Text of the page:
This blog is about stewardship and is not the appropriate place for me or others to weigh in on Planned Parenthood’s myriad of services. Let’s keep the discussion to the Komen decision.
It’s not very often that the Susan G. Komen Foundation for the Cure gets it wrong. But it sure happened a few weeks ago.
For years, Komen has financially supported the breast cancer screenings done at Planned Parenthood. Planned Parenthood affiliates have received about $680,000 per year from the foundation and provided about 170,000 clinical breast exams and 6,400 mammogram referrals through those funds, mainly to low-income and minority women.
But Planned Parenthood is known for providing other services, and with Komen organization now if full crisis spin mode the exact basis of Komen’s decision to discontinue mammogram funding cannot be known, but it presumably was because of the political pressure in these other areas.
The public responded quickly and definitively to the news. While the decision was made in December, it was announced January 31. Gifts to support Planned Parenthood’s breast cancer efforts poured in, with more than $3 million being given in just a few days. A Cleveland City Councilman threatened to bar Komen from having its annual Race for the Cure in the city. Women across the country were objecting to the decision. By February 3 Komen changed its mind and its leaders were in full crisis-management mode. Problem solved? Not necessarily. There were members of the Komen team who were invested in the need for this decision. Some of those have left.
For decades, the Foundation has been the flagship for raising money for testing, treating and researching for breast cancer. It boasts mind-boggling numbers not just in dollars raised, but the number of people, nearly all of them women, who advocate and raise money for the cause. Last summer my wife was one of thousands who walked (okay walked, then hobbled) 60 miles in three days to raise money for the cause.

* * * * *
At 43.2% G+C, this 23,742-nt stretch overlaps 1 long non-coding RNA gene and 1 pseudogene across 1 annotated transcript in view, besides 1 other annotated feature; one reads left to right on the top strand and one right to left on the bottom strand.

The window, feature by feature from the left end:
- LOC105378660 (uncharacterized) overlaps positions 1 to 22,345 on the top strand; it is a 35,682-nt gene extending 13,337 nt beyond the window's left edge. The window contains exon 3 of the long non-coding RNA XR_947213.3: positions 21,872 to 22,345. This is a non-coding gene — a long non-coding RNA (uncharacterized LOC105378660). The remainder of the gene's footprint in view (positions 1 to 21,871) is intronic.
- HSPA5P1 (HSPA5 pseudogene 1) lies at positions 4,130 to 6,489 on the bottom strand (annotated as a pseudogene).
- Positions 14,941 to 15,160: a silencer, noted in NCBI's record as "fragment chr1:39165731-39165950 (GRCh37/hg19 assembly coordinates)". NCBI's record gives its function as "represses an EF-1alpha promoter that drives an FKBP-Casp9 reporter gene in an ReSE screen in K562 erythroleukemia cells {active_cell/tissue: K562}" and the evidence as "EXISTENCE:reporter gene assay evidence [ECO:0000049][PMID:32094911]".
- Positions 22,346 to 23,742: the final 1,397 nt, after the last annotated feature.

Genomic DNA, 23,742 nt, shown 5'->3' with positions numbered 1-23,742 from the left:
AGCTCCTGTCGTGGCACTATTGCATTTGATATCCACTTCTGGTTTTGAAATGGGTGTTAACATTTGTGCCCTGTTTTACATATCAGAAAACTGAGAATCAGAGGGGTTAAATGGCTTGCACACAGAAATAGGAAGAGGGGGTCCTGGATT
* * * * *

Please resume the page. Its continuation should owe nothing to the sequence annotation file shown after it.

What Komen failed to realize was the cause wasn’t Komen. The cause was breast cancer. Komen was merely a vehicle (and a very effective vehicle) for individuals to give money to fight this disease.
For three days Komen became, in the minds of many, less about helping people and more about politics, power, and agendas. So donors side-stepped Komen and gave their money to another organization in the same fight, an organization that provided screenings to poor women. In fact in less than a week, Planned Parenthood received more than four times what it received from the Komen Foundation.
I am grateful that our churches never, ever become less about helping people and more about politics, power and agendas.
That was sarcastic, by the way.
There was a time in our history when the only social services that were happening were because of the church. Flat Rock and Berea Children’s Homes were both founded by individual churches who saw a need and met that need. Many of our agencies across the country have similar histories.
But over the years we have delegated helping people to the experts, and our churches have become more focused on worship and serving our members.
As I talk and train stewardship leaders I keep telling them that they need to get back to helping people. I love the fact that we have great agencies that do a wonderful job with their work. But at the local church level we need to make sure that we are still about this work.
If you have been part of my generosity workshops you know that the desire to support the institution of the church is waning, that our people want to know that their dollars are being used to feed the hungry, clothe the poor, reach out to those in need. The good news is that most of our churches are still doing that, but we need to remind our members.
Because just as Komen thought they, not cancer, was the cause, we need to remember that people, not our institutions, are the cause our members want to support.
While I believe in learning from our mistakes, it’s a lot less painful to learn from someone else’s. Let’s understand the lesson we can learn from the folks at the Susan G. Komen Foundation for the Cure.